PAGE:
If 7 Cars from defunct brands made a comeback

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Unless you haven’t noticed, anything retro or vintage is cool again, be it in fashion, graphics, or even car design. Hyundai recently paid homage to its humble past with its Ioniq 5 EV, and Aston Martin unveiled a V12 Speedster in an old-school DBR1 livery. On the other hand, British electric conversion specialist Lunaz takes pride in converting 1950s luxury cars into all-electric models. And even here at Budget Direct we haven’t been spared the retro-bug as is evidenced by our research into the world’s most desired extinct motors.

But discovering what extinct cars people still loved wasn’t quite enough for us. We wanted to know, ‘What if cars from these defunct brands made a comeback?’ After that it didn’t take long for our noggins to kick into overdrive. We rounded up some of the most iconic car brands from a long-forgotten era and got cracking. The results, as it turns out, surprised even us.

AC Cobra

We couldn’t think of a more iconic roadster than the AC Cobra. The British carmaker is relaunching the world’s most popular sports car as an all-electric restomod with an electric motor hiding under a vintage body shell. However, our modern interpretation of the AC Cobra is enough to make the late, great Carroll Shelby smile in motoring heaven.

The classic AC Cobra shape and detailing remain, but we enhanced certain areas like the front fenders, hood, and a rump that will make Marilyn Monroe blush in envy. We got rid of the classic round headlights to make room for teardrop-shaped lighting units with C-shaped DRLs. And check out those rims.
 

Daewoo Matiz

It seems the entire world got a taste of the Daewoo Matiz in one form or another. Now known as the Chevrolet Spark, the Matiz’s tall-boy styling left a lasting appeal, but we wanted to take it one step further.
We gave it a larger windshield and a slopier hood to give it a lower, sportier stance than the first-gen Matiz. Now, the window line is in sync with the base of the windshield. With edgier body lines and a redesigned façade with oblong headlights and familiar detailing, our modern Matiz looks good enough to give other superminis a run for the cash.
 

Holden Torana

First released in 1967 to replace the aging Vauxhall Viva in Australia, the Holden Torana has a special place in muscle car culture, particularly the third-gen LX Torana SS and SL/R 5000 from 1976. Using the ’76 LX Torana as a baseline, we went bonkers in creating a modern Torana with a sleeker, more muscular shape, all without alienating the retro vibe.

We enhanced the wedge-inspired design and gave it a hatchback-like rear profile, bulkier fenders, and an aggressive face. Keen-eyed viewers will notice the front fenders are an extension of the hood line, extending to form the angular bumper.
 

Hudson Hornet

We keep hearing the song All I Have to Do Is Dream by the Everly Brothers each time we look at the Hudson Hornet, and that’s not a bad thing. We like the song, sure, but the first-gen Hudson Hornet is not a bad car. It has a unique step-down chassis design with a lower centre of gravity, making the Hornet one of the best-handling vehicles of its era.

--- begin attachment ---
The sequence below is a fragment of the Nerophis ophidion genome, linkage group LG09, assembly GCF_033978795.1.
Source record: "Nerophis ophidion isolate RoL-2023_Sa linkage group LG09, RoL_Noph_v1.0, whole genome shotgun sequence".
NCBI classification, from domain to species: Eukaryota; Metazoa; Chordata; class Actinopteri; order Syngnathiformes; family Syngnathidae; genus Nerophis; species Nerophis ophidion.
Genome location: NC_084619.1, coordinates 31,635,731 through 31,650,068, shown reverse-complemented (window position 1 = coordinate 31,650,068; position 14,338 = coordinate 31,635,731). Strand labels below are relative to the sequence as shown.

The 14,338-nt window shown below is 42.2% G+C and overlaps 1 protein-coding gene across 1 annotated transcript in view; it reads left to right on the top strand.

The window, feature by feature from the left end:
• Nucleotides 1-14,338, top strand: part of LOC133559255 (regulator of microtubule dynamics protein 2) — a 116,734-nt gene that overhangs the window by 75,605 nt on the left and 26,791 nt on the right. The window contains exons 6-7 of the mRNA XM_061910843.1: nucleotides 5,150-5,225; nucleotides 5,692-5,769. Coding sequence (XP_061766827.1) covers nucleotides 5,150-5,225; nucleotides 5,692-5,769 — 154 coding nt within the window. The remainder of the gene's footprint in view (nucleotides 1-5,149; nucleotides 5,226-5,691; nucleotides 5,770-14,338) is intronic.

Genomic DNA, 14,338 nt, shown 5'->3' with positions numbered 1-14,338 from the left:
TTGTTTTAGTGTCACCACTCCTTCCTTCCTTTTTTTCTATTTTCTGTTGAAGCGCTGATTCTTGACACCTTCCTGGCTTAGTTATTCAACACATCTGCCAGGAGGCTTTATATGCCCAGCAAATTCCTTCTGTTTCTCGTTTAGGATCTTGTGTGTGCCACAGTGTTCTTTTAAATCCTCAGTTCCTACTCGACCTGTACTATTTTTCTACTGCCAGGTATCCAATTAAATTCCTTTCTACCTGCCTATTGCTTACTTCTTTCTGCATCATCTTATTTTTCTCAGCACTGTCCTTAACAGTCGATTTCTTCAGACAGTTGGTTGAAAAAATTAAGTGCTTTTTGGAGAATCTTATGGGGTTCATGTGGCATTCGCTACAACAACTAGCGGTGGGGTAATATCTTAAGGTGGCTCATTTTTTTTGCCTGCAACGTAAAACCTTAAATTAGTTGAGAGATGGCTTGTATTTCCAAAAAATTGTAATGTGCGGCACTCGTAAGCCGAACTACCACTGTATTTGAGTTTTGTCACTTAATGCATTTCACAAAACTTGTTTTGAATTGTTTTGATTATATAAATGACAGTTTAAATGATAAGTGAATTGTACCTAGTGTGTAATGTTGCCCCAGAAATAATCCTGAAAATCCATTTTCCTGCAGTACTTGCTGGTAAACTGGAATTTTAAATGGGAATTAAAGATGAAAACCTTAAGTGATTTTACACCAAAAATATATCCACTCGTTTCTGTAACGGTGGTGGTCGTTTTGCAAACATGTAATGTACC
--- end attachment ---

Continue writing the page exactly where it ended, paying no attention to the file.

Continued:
Our modern Hornet is a fusion of 50’s design and contemporary art, or so we think. The original Hornet’s ‘pontoon styling’ is still there, most notably in the rear, no doubt inspired by the hidden rear wheels of the Citroen DS. It also has a canopy windshield, a ridiculously long hood, and chrome detailing all around.
 

Pontiac Fiero

For those old enough to remember, General Motors made a next-gen prototype of the Pontiac Fiero in 1990, but it never made it to production. First introduced in 1984, Fiero’s mid-engine body style reflects the wedge-shaped craze of the ‘70s.

We took that shape and made it more streamlined. It now has a lower silhouette with a wraparound windshield, a longer hood, and a hatch-like rear glass. And instead of fitting hidden headlights, we gave it a permanent set of eyes and a pointier nose.
 

Pontiac Firebird

The Pontiac Firebird is associated with ‘fun’ and ‘hooliganism.’ Admittedly, it’s not easy to redesign an iconic GM muscle car shape and not make it look like a modern Camaro. We exaggerated the pointy bits and gave it a progressive coupe profile. The sharp body lines remain, but it’s clear this isn’t your grandpa’s Firebird.

Of course, we retained the hood scoop for its fire-breathing V8 engine, and we gave it a pair of nostrils that only a mother could love. With a face like that, even the Nissan GT-R will feel insecure.
 

Reliant Robin

We saved the best for last. The Reliant Robin is a three-wheeled British oddity that captured the hearts of pop stars, royalty, and commoners alike. It has a fiberglass body, three doors, and a dinky straight-four engine. Sure, it had a balance issue, to be quite honest, but three-wheel oddities are making a comeback in our modern times.

Our modern Reliant Robin may resemble a space capsule. Still, it remains a fun-to-throw-around daily driver with progressive detailing like flush door handles and a more streamlined persona.
 

Taking a Blast From the Past, or Winding Back the Clock?

Carmakers are reviving old names and vintage designs to recapture the nostalgia of a bygone period. Expect to see more classic revivals as the entire auto industry shifts to an electron-powered realm.

This post was brought to you by Budget Direct Car Insurance

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